Legislation proposed by the US state of Illinois would put nutritional supplements “under lock and key” and hurt responsible retailers, the Natural Products Association (NPA) has warned.
The Bill, known as the The Over the Counter Diet Pills Act , would restrict the sale of some classes of supplements – principally, weight loss and muscle building products – to minors. The Bill specifically targets lipotropics (compounds that break down fat in the body during metabolism), thermogenics (commonly known as ‘fat burners’) and muscle building supplements.
As well as preventing the sale of these supplements to minors, it would also require this class of supplements to be displayed in a locked case.
The Bill’ sponsors have argued that legislation is necessary due to an association between dietary supplements and eating disorders. But the NPA says that a review of the most authoritative publicly-available data failed to find an association.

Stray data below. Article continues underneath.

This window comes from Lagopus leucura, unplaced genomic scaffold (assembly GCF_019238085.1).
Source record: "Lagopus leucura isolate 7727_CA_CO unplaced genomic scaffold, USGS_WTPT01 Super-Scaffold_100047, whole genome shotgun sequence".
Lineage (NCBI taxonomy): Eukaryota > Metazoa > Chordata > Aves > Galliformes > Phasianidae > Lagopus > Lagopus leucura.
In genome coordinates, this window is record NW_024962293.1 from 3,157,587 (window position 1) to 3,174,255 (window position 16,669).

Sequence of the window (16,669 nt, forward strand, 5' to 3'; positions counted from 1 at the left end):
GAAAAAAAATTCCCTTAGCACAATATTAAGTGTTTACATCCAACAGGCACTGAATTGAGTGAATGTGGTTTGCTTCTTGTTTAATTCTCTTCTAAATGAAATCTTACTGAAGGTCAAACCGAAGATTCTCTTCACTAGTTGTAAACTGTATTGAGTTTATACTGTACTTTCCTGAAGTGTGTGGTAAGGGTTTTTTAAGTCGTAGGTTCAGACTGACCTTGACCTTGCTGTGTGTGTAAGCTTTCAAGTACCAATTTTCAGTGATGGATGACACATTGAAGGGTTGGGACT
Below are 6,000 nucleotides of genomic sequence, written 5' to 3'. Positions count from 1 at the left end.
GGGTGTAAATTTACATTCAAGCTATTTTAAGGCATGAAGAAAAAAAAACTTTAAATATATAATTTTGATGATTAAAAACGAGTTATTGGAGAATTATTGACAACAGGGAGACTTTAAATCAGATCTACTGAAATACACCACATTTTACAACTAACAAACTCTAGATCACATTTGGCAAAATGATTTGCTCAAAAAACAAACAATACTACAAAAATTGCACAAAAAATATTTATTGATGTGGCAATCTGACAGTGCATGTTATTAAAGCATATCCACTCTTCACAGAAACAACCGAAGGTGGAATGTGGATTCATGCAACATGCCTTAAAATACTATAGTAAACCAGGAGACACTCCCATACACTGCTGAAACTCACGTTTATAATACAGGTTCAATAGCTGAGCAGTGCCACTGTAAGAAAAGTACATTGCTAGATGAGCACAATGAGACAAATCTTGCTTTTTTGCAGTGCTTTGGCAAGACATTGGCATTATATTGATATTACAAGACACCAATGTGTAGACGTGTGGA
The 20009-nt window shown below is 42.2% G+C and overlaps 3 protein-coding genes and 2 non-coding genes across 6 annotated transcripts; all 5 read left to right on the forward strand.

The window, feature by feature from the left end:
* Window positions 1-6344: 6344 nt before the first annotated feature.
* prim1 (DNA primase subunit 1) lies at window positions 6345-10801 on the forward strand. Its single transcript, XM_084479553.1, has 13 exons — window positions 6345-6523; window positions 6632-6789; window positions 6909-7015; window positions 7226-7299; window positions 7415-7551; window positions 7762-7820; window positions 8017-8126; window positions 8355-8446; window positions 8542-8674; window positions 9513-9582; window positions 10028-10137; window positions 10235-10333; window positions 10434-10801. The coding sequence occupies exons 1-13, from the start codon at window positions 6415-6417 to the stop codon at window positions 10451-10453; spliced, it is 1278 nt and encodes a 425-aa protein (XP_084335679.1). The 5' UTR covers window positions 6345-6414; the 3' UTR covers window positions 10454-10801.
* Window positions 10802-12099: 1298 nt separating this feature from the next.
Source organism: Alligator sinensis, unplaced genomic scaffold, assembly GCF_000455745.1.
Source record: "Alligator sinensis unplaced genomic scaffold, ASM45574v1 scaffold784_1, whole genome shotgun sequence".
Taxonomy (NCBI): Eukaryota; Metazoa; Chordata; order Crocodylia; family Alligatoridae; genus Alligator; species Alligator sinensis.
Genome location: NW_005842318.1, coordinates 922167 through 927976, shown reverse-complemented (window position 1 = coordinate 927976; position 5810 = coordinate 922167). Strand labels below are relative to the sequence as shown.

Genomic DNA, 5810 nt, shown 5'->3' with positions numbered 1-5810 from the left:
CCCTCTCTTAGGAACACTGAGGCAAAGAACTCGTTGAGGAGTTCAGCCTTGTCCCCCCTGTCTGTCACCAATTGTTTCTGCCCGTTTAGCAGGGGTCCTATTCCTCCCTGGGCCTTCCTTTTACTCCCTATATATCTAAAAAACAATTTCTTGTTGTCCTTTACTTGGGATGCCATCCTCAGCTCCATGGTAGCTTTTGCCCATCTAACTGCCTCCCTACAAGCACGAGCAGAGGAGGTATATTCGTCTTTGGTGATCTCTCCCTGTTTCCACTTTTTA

In a press release, the NPA says its professional staff was so interested in the claim that it filed Freedom of Information Act (FOIA) request with the US Food and Drug Administration (FDA) to determine if any such association existed and said found no adverse events or reporting associated with dietary supplements and eating disorders. There was “no linkage whatsoever,” the group says.
Burden on small businesses
The NPA warns that the Bill would restrict consumers’ access to popular nutritional supplements and “likely drive customers under the age of 18 to shop on the internet instead”. The press release statement adds: “The proposal would require businesses to put nutritional supplements under lock and key, only be accessible by a store manager. This requirement would place a burden on small businesses who would have to retrofit stores to comply with the law. NPA has led successful efforts to block a similar proposal in Massachusetts in recent years.”
Kyle Turk, deputy director for government affairs for NPA, said: “Nutritional supplements are simply natural ingredients found in foods. Restricting access to them is unfair to Illinois consumers, hurts responsible retailers and drains the state budget through lost sales taxes. Nobody wins.”